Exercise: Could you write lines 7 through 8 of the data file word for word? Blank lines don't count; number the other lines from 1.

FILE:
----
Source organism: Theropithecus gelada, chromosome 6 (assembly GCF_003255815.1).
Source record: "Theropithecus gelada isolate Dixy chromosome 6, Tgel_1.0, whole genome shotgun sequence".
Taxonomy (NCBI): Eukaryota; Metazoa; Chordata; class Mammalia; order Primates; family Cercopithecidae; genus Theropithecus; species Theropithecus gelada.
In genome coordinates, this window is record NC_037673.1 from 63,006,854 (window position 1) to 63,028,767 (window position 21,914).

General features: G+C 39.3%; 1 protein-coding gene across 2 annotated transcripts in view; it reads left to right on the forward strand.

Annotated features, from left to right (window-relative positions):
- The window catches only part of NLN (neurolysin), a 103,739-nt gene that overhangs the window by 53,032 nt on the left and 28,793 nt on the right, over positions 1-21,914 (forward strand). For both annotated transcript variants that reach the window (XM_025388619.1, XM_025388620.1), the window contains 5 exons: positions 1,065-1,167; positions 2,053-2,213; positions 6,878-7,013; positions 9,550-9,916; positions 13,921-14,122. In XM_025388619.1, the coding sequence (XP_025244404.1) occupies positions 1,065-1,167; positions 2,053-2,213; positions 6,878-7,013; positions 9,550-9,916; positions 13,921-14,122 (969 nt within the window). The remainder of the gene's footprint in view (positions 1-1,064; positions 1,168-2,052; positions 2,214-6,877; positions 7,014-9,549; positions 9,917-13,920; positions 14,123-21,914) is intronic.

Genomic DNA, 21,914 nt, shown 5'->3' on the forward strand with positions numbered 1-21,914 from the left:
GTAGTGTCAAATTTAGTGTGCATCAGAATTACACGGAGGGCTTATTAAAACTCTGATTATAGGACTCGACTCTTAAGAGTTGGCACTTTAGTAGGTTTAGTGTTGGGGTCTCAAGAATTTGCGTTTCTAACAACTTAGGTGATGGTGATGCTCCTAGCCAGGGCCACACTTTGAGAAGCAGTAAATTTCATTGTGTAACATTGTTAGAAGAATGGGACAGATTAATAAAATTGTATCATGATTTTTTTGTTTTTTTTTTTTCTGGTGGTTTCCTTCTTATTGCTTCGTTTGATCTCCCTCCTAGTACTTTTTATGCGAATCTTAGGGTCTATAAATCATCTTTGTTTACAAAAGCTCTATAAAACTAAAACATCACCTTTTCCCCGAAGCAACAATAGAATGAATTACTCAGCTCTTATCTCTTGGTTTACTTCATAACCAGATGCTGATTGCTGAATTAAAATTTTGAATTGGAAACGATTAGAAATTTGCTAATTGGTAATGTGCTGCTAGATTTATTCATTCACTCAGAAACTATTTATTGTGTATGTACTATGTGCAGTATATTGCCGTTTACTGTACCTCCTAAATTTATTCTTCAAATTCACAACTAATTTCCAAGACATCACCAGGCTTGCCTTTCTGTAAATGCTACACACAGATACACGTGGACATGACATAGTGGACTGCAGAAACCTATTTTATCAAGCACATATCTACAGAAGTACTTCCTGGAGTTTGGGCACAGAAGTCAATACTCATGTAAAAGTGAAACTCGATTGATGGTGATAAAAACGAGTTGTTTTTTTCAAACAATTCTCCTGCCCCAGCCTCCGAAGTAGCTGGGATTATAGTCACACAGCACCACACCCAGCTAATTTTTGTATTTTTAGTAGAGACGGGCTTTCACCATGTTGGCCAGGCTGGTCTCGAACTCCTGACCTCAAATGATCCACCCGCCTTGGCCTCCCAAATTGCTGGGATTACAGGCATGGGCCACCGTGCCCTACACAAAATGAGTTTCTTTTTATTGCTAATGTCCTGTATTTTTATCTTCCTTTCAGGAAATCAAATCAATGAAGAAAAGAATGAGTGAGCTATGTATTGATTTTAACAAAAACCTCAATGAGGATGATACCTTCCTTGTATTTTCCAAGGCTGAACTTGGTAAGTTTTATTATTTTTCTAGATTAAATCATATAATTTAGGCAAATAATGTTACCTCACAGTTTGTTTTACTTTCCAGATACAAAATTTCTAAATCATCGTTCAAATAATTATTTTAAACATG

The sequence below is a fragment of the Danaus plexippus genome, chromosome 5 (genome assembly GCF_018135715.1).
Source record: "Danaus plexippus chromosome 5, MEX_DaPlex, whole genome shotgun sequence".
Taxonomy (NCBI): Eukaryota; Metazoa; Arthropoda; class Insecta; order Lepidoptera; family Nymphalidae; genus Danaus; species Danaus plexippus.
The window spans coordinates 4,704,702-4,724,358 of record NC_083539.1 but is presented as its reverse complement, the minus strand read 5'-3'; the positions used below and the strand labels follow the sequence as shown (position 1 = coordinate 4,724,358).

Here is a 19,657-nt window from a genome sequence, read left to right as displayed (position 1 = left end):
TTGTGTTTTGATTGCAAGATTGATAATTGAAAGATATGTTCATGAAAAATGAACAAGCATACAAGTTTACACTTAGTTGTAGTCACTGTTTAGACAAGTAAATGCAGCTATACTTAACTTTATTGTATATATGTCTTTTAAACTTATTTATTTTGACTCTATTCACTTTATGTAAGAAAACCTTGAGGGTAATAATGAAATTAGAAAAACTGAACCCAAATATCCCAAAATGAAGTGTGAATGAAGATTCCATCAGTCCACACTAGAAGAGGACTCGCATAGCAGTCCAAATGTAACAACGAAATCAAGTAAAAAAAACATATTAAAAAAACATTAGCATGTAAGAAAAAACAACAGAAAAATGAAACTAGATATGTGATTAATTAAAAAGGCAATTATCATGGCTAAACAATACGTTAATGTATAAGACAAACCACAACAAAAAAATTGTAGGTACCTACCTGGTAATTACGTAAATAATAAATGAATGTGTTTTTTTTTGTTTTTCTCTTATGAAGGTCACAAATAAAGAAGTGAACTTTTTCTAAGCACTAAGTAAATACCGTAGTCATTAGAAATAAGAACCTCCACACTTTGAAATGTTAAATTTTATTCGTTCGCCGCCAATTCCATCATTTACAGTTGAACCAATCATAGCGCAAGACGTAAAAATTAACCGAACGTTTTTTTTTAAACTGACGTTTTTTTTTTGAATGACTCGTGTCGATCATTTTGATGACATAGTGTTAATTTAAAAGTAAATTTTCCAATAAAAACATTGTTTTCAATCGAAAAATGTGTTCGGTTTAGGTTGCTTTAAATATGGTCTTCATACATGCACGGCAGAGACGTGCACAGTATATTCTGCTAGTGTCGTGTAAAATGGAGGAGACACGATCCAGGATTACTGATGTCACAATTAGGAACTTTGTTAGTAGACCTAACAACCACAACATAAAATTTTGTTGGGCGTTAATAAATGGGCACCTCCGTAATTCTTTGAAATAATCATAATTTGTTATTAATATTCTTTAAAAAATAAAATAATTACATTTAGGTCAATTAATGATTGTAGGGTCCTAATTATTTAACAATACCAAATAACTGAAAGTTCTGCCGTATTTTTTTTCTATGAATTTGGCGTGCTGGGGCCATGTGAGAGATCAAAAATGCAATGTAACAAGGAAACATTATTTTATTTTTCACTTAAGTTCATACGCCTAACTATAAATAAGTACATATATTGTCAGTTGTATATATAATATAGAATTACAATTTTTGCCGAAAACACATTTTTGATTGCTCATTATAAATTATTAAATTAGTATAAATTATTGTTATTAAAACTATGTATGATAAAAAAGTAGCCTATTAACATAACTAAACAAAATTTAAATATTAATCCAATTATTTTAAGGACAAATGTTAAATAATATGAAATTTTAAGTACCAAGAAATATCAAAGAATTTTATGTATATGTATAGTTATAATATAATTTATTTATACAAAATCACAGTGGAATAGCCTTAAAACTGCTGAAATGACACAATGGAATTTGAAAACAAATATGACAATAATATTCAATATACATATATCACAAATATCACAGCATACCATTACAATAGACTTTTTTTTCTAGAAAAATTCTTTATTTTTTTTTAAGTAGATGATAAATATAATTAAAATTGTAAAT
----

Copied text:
- The window catches only part of NLN (neurolysin), a 103,739-nt gene that overhangs the window by 53,032 nt on the left and 28,793 nt on the right, over positions 1-21,914 (forward strand). For both annotated transcript variants that reach the window (XM_025388619.1, XM_025388620.1), the window contains 5 exons: positions 1,065-1,167; positions 2,053-2,213; positions 6,878-7,013; positions 9,550-9,916; positions 13,921-14,122. In XM_025388619.1, the coding sequence (XP_025244404.1) occupies positions 1,065-1,167; positions 2,053-2,213; positions 6,878-7,013; positions 9,550-9,916; positions 13,921-14,122 (969 nt within the window). The remainder of the gene's footprint in view (positions 1-1,064; positions 1,168-2,052; positions 2,214-6,877; positions 7,014-9,549; positions 9,917-13,920; positions 14,123-21,914) is intronic.

Genomic DNA, 21,914 nt, shown 5'->3' on the forward strand with positions numbered 1-21,914 from the left: